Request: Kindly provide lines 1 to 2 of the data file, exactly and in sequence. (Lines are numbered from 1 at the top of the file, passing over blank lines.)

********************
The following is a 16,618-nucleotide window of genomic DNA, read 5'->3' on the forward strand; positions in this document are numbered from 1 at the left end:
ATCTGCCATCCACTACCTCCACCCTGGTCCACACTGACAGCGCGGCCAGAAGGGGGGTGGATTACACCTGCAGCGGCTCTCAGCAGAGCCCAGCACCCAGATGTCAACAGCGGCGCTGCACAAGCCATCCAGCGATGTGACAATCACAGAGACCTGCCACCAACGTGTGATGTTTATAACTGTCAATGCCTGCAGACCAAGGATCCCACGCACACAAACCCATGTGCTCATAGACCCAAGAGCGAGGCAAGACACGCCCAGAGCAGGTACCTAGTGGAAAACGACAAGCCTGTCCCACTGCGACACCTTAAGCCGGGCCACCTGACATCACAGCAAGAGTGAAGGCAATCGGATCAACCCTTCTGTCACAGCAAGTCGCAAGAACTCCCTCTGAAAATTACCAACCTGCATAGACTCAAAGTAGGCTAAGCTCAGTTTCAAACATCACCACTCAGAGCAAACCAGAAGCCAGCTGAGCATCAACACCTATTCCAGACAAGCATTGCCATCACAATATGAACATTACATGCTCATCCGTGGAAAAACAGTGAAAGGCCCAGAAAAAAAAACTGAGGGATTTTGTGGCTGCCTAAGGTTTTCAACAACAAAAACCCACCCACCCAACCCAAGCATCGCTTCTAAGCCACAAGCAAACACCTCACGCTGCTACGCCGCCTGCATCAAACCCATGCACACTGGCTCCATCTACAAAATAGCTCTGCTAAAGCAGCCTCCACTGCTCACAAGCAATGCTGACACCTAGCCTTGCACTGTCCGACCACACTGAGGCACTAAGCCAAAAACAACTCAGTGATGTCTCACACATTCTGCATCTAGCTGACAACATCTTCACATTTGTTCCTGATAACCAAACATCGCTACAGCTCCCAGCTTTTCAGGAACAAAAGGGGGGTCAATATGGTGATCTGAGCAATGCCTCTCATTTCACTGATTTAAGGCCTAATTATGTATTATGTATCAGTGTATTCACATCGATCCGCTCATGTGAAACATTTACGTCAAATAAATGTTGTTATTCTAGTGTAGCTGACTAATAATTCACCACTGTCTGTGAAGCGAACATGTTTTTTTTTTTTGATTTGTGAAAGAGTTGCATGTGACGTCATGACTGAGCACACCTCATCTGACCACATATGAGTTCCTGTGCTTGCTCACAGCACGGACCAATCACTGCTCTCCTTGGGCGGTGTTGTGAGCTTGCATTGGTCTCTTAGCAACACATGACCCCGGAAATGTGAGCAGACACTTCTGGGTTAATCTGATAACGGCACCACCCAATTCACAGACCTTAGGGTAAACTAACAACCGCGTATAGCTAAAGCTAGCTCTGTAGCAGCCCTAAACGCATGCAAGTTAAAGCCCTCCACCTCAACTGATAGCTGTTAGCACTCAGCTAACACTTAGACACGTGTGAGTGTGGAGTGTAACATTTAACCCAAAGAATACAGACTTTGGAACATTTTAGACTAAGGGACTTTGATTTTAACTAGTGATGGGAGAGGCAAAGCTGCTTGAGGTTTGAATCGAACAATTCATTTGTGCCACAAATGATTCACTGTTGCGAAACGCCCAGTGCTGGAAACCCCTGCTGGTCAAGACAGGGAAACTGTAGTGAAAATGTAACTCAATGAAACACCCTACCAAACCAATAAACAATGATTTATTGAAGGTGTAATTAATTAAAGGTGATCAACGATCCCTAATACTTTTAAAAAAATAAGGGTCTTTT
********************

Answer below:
The following is a 16,618-nucleotide window of genomic DNA, read 5'->3' on the forward strand; positions in this document are numbered from 1 at the left end:
ATCTGCCATCCACTACCTCCACCCTGGTCCACACTGACAGCGCGGCCAGAAGGGGGGTGGATTACACCTGCAGCGGCTCTCAGCAGAGCCCAGCACCCAGATGTCAACAGCGGCGCTGCACAAGCCATCCAGCGATGTGACAATCACAGAGACCTGCCACCAACGTGTGATGTTTATAACTGTCAATGCCTGCAGACCAAGGATCCCACGCACACAAACCCATGTGCTCATAGACCCAAGAGCGAGGCAAGACACGCCCAGAGCAGGTACCTAGTGGAAAACGACAAGCCTGTCCCACTGCGACACCTTAAGCCGGGCCACCTGACATCACAGCAAGAGTGAAGGCAATCGGATCAACCCTTCTGTCACAGCAAGTCGCAAGAACTCCCTCTGAAAATTACCAACCTGCATAGACTCAAAGTAGGCTAAGCTCAGTTTCAAACATCACCACTCAGAGCAAACCAGAAGCCAGCTGAGCATCAACACCTATTCCAGACAAGCATTGCCATCACAATATGAACATTACATGCTCATCCGTGGAAAAACAGTGAAAGGCCCAGAAAAAAAAACTGAGGGATTTTGTGGCTGCCTAAGGTTTTCAACAACAAAAACCCACCCACCCAACCCAAGCATCGCTTCTAAGCCACAAGCAAACACCTCACGCTGCTACGCCGCCTGCATCAAACCCATGCACACTGGCTCCATCTACAAAATAGCTCTGCTAAAGCAGCCTCCACTGCTCACAAGCAATGCTGACACCTAGCCTTGCACTGTCCGACCACACTGAGGCACTAAGCCAAAAACAACTCAGTGATGTCTCACACATTCTGCATCTAGCTGACAACATCTTCACATTTGTTCCTGATAACCAAACATCGCTACAGCTCCCAGCTTTTCAGGAACAAAAGGGGGGTCAATATGGTGATCTGAGCAATGCCTCTCATTTCACTGATTTAAGGCCTAATTATGTATTATGTATCAGTGTATTCACATCGATCCGCTCATGTGAAACATTTACGTCAAATAAATGTTGTTATTCTAGTGTAGCTGACTAATAATTCACCACTGTCTGTGAAGCGAACATGTTTTTTTTTTTTGATTTGTGAAAGAGTTGCATGTGACGTCATGACTGAGCACACCTCATCTGACCACATATGAGTTCCTGTGCTTGCTCACAGCACGGACCAATCACTGCTCTCCTTGGGCGGTGTTGTGAGCTTGCATTGGTCTCTTAGCAACACATGACCCCGGAAATGTGAGCAGACACTTCTGGGTTAATCTGATAACGGCACCACCCAATTCACAGACCTTAGGGTAAACTAACAACCGCGTATAGCTAAAGCTAGCTCTGTAGCAGCCCTAAACGCATGCAAGTTAAAGCCCTCCACCTCAACTGATAGCTGTTAGCACTCAGCTAACACTTAGACACGTGTGAGTGTGGAGTGTAACATTTAACCCAAAGAATACAGACTTTGGAACATTTTAGACTAAGGGACTTTGATTTTAACTAGTGATGGGAGAGGCAAAGCTGCTTGAGGTTTGAATCGAACAATTCATTTGTGCCACAAATGATTCACTGTTGCGAAACGCCCAGTGCTGGAAACCCCTGCTGGTCAAGACAGGGAAACTGTAGTGAAAATGTAACTCAATGAAACACCCTACCAAACCAATAAACAATGATTTATTGAAGGTGTAATTAATTAAAGGTGATCAACGATCCCTAATACTTTTAAAAAAATAAGGGTCTTTT